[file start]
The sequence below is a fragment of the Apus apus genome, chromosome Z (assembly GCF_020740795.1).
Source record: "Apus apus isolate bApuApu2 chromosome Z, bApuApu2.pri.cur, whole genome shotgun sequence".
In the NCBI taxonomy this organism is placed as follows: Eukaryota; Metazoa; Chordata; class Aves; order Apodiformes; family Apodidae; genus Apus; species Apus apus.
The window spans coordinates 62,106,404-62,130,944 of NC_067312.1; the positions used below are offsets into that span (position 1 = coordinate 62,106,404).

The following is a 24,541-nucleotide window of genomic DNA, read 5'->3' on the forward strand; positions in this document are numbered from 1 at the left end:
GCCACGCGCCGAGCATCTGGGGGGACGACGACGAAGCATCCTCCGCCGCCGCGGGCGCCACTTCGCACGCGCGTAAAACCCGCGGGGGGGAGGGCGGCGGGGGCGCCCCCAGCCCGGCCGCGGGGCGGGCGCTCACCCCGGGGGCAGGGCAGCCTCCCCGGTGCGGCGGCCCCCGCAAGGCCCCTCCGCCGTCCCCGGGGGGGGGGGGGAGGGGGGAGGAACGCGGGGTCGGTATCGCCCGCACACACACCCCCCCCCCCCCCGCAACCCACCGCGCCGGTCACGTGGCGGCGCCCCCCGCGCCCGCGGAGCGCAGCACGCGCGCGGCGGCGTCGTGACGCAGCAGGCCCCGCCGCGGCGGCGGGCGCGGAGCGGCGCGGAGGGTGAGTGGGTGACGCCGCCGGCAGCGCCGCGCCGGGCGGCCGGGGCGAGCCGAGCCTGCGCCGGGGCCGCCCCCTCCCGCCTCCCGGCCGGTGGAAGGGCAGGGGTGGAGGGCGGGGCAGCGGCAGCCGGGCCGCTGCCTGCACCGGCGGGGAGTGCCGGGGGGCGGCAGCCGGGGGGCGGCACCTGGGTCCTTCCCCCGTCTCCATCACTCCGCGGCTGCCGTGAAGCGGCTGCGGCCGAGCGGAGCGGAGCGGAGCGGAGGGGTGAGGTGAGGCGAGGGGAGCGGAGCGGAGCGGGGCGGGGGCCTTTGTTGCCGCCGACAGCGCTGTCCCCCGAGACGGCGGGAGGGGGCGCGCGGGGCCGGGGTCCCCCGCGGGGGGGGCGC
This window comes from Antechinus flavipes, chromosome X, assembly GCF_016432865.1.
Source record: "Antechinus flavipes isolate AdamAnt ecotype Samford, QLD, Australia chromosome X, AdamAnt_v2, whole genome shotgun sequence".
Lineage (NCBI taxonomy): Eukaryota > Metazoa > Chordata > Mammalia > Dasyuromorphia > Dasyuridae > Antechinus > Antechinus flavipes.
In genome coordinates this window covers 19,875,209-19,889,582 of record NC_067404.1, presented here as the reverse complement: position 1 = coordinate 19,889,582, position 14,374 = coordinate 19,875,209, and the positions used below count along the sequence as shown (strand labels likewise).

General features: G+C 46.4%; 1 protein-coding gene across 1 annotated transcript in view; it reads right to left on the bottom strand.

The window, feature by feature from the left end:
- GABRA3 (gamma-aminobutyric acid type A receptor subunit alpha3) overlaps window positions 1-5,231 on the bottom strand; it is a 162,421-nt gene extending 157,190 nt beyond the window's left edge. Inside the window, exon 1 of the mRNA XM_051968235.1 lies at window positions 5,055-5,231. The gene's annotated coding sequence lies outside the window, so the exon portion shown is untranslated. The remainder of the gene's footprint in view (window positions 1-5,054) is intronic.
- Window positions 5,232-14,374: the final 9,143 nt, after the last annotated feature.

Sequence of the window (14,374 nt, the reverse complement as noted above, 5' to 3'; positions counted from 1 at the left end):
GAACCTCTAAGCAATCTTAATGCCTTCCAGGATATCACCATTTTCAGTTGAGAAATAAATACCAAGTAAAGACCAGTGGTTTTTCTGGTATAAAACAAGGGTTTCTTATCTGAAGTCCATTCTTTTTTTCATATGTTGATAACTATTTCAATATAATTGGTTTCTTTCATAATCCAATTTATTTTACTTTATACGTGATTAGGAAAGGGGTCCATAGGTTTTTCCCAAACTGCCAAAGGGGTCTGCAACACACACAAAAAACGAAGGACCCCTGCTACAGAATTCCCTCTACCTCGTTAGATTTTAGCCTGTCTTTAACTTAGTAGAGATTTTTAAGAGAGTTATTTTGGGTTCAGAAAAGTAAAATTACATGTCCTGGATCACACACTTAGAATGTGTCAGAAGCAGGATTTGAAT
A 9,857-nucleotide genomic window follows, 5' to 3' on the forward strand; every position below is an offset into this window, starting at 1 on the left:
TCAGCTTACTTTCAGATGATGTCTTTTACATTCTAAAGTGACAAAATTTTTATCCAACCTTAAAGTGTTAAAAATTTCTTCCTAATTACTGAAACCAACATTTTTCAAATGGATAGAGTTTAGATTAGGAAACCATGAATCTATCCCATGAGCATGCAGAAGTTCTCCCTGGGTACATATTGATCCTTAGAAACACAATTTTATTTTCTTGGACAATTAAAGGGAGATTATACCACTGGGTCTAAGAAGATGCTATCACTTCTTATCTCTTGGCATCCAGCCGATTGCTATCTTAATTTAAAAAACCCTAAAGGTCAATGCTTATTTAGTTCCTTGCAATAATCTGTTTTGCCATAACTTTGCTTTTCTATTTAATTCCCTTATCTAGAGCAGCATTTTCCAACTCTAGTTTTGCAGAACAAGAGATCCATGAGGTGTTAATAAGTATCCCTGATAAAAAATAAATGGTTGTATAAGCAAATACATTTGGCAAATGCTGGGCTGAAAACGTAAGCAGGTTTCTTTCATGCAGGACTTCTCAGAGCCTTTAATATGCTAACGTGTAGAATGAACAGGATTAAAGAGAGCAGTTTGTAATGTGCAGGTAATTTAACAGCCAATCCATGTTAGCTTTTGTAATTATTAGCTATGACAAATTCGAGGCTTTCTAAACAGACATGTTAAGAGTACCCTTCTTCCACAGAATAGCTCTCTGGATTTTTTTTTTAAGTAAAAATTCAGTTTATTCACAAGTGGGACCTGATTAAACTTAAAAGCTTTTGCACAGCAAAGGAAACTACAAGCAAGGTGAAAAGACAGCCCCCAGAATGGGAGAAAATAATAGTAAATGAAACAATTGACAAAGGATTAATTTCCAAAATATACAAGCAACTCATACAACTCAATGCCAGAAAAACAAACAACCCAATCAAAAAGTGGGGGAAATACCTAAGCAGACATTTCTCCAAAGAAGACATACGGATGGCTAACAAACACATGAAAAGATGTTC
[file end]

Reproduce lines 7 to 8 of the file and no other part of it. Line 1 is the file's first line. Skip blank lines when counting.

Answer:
This window comes from Antechinus flavipes, chromosome X, assembly GCF_016432865.1.
Source record: "Antechinus flavipes isolate AdamAnt ecotype Samford, QLD, Australia chromosome X, AdamAnt_v2, whole genome shotgun sequence".